Aetius was still generalissimo of the west, and as we know from Merobaudes’ second panegyric, he had been anticipating the possibility of a Hunnic assault on the west from at least 443. When it finally materialized, nearly a decade later, he sprang into action. Faced with this enormous threat, he strove to put together a coalition of forces that would stand some chance of success. Early summer 451 saw him advancing north through Gaul with contingents of the Roman armies of Italy and Gaul, plus forces from many allied groups, such as the Burgundians and the Aquitainian Visigoths under their king Theoderic. On 14 June, the approach of this motley force compelled Attila’s withdrawal from Orleans. Later in the same month, Aetius’ men caught up with the retreating horde somewhere in the vicinity of Troyes, another 150 kilometres or so to the east.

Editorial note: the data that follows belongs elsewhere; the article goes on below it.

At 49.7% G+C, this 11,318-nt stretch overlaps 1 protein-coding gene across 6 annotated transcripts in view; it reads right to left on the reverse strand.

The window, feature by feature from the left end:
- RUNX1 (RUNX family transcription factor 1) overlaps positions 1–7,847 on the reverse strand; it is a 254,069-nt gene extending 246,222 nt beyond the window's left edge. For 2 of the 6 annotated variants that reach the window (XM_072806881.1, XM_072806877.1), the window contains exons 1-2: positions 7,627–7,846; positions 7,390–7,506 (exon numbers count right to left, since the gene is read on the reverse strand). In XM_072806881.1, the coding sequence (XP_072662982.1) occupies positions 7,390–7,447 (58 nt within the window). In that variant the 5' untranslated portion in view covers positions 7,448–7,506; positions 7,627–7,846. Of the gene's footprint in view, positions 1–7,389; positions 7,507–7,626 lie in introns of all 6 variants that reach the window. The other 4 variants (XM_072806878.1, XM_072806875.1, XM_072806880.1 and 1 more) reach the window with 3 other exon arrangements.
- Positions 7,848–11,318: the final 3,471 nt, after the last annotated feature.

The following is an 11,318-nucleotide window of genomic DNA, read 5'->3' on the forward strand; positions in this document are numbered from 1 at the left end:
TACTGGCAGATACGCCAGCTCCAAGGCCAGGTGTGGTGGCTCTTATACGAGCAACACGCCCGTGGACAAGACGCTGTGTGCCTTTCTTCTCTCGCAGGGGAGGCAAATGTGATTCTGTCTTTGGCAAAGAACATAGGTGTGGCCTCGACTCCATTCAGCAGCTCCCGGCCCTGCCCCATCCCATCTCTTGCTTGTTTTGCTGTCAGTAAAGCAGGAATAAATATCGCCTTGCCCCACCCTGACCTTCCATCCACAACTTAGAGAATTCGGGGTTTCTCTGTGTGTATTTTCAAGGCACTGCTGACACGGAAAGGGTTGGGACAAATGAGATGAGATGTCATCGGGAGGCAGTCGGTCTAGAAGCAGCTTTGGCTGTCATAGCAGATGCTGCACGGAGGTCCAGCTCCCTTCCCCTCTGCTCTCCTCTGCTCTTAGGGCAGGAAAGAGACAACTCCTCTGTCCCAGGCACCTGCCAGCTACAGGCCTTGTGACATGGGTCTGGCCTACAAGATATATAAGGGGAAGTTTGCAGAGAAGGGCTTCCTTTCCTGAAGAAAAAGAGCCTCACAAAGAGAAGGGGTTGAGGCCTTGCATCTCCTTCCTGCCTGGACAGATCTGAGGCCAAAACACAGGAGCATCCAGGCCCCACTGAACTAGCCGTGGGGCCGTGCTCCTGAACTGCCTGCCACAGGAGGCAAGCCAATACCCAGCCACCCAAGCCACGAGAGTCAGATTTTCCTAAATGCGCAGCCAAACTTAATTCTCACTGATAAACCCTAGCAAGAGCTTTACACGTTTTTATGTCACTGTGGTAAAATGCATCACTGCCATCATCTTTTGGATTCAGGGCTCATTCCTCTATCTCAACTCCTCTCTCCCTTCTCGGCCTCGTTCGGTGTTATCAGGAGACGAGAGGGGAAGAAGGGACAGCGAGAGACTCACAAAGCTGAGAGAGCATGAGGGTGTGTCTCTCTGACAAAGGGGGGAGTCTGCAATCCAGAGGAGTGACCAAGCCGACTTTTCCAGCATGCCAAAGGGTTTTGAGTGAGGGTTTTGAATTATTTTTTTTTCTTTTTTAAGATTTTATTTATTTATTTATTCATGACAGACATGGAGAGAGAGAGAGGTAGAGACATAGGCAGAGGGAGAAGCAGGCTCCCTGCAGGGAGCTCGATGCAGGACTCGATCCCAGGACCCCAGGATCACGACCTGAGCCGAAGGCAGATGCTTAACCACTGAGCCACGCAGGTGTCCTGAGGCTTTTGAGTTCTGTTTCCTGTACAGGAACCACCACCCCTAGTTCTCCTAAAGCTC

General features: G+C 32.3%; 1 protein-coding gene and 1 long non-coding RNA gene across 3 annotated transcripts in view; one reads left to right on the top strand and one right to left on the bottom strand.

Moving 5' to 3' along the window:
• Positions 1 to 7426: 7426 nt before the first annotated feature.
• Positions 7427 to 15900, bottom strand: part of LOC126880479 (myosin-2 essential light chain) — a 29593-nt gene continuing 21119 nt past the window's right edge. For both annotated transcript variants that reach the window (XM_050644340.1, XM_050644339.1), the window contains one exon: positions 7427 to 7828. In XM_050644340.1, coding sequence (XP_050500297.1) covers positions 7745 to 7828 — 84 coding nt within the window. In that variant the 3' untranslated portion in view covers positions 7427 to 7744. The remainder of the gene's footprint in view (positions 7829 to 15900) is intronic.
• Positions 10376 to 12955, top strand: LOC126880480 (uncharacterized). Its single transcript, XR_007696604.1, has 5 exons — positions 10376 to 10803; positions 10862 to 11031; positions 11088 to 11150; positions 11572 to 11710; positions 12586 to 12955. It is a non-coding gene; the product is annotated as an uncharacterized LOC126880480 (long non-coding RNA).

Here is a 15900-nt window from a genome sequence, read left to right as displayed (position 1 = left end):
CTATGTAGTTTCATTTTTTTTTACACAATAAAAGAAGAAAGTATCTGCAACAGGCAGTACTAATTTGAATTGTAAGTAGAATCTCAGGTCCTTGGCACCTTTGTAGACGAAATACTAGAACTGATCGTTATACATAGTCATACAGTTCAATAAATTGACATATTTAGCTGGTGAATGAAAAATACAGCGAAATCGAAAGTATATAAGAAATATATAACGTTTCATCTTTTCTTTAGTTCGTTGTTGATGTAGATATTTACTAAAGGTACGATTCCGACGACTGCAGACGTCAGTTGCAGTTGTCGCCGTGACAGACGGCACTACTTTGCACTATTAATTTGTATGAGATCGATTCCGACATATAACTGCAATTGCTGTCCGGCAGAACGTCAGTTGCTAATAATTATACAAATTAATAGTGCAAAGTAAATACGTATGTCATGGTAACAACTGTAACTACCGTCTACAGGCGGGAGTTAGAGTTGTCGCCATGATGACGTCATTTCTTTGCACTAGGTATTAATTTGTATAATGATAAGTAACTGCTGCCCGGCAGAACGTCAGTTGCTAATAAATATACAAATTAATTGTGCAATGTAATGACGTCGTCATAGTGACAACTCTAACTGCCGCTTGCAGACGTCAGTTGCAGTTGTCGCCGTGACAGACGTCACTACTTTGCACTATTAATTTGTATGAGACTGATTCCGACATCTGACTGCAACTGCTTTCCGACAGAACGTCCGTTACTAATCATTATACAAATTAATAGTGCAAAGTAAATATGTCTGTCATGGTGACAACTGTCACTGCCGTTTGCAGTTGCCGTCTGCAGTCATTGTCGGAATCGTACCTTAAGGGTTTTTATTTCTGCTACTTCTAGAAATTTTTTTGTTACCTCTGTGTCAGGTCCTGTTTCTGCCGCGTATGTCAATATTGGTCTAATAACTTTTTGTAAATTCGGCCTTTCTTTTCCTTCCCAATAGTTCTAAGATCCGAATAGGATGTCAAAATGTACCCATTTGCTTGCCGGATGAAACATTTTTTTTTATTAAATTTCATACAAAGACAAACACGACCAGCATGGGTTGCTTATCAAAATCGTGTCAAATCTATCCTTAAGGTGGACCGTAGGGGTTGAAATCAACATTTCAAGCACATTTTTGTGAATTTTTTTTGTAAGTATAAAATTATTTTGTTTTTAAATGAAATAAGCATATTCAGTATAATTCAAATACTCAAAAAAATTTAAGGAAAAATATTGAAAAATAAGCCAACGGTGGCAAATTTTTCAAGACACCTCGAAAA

On a plain called by different sources the Catalaunian fields or campus Mauriacus, which has never been conclusively identified, a huge battle took place:

The battlefield was a plain rising by a sharp slope to a ridge, which both armies sought to gain . . . The Huns with their forces seized the right side, the Romans, the Visigoths and their allies the left . . . The battleline of the Huns was so arranged that Attila and his bravest followers were in the centre . . . The innumerable peoples of diverse tribes, which he had subjected to his sway, formed the wings.

The Romans and Visigoths reached the ridge first and thwarted every attempt to dislodge them – so our main source tells us, but then lapses into rhetoric (though pretty good rhetoric it is):